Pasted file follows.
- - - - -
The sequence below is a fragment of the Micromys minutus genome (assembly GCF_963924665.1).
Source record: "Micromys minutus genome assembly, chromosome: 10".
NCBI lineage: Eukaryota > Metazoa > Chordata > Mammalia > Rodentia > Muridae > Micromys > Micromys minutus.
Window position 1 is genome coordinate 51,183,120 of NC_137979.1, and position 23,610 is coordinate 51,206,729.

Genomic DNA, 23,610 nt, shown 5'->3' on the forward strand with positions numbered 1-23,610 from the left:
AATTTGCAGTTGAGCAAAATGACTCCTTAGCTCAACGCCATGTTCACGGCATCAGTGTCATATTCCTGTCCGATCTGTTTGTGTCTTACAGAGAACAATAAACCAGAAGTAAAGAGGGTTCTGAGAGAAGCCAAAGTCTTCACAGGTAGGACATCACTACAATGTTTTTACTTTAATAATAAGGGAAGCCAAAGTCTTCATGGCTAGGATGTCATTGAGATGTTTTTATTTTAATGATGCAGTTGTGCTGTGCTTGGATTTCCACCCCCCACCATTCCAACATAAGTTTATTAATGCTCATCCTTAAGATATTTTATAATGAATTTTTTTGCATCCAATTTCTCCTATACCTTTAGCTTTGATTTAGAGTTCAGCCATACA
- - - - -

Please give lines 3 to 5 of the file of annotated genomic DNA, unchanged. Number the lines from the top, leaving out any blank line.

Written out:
NCBI lineage: Eukaryota > Metazoa > Chordata > Mammalia > Rodentia > Muridae > Micromys > Micromys minutus.
Window position 1 is genome coordinate 51,183,120 of NC_137979.1, and position 23,610 is coordinate 51,206,729.

Genomic DNA, 23,610 nt, shown 5'->3' on the forward strand with positions numbered 1-23,610 from the left: